Slaughtering beef animals at 12 months is most profitable, say scientists

Slaughtering beef cattle at 12 months could help raise the profitability of the UK beef industry by millions of pounds every year, according to scientists.

Researchers at SRUC in Edinburgh found that reducing the slaughter age of beef cattle – regardless of breed – would improve farm profits thanks to reduced feed, bedding and labour costs associated with each animal.

It would also increase the turnover of cattle on on beef units, helping farmers increase production and potentially add significant sums to their bottom lines.

See also: How Beef Focus Farmer Ian Willison is hitting new carcass specs

The scientists’ findings came after they studied cattle data from seven UK abattoirs from 2001 to 2013.

Using the data they identified the average slaughter age of purebred Holstein Friesians, Limousin-Holstein-Friesian crossbreds and purebred Limousin cattle, and then calculated the average cost of finishing based on breed, the season the animals were born and the system they were finished in.

Profits were then calculated based on differences between the value of the carcass and the calculated finishing costs.

Most profitable

The study found that while the peak carcass value for Holstein-Friesian cattle was 730 days, the difference in slaughter value between 365 and 730 days was just £135, making them most profitable at 12 months.

Meanwhile Limousin cattle had a peak carcass value between 400 and 430 days, making them most profitable between 365 and 430 days (12-14 months).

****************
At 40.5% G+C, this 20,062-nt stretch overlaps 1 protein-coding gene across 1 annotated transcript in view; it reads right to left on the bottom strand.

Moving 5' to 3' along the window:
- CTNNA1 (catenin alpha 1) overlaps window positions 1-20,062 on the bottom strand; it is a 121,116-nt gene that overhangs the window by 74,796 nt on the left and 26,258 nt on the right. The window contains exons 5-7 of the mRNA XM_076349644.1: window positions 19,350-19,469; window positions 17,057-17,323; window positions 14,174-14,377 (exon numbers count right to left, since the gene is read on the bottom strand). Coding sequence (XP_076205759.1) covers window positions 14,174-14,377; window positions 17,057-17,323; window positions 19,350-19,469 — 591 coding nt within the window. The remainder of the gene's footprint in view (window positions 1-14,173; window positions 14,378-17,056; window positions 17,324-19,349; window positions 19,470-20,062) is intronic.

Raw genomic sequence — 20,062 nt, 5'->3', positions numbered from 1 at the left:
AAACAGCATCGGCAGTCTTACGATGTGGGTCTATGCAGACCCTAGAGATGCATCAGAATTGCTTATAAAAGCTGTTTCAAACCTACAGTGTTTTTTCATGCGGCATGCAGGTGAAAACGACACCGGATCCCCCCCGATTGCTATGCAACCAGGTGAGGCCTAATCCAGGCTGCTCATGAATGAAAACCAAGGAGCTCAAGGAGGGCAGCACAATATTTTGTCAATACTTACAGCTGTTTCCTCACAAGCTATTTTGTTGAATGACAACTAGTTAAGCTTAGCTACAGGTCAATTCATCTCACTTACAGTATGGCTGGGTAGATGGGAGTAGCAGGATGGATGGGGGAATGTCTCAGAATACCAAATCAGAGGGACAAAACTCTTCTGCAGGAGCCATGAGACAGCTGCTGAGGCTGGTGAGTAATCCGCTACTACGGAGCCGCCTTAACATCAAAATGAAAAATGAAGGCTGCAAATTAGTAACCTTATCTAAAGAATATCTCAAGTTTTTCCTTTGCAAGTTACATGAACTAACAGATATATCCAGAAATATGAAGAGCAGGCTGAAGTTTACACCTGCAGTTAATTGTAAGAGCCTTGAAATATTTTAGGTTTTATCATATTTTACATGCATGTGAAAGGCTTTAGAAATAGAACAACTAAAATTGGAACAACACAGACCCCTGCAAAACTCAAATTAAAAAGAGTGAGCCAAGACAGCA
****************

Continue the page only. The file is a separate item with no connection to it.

Limousin-Holstein-Friesian crossbred cattle reached their peak carcass value at 800 days, although the difference between 365 and 800 days was just £80, making 12 months the most profitable age of slaughter.

“Most beef animals are usually finished on 24-month systems, but our research has found that 12 months is actually the optimal time to slaughter beef animals,” said geneticist Abbygale Moran, one of the scientists involved in the study, who revealed the findings at the BSAS annual conference in Chester (6 April).

“Anything longer than that, and the cost of feeding ad housing the stock means the cattle are just eating their own profits.”

Ms Moran said the data did not indicate any considerable difference in body confirmation or condition between those animals slaughtered at 12 months and those slaughtered several months later.

Slaughtering cattle earlier also meant that farmers could increase the number of animals they brought on to farm, helping drive profits further, she added.

“An additional advantage was the 12-month systems reduced greenhouse gas emissions by up to three times when compared with 24-month systems,” she told delegates.

“This could potentially impact the profitability of beef farmers even further in future if the government introduces an emissions tax.”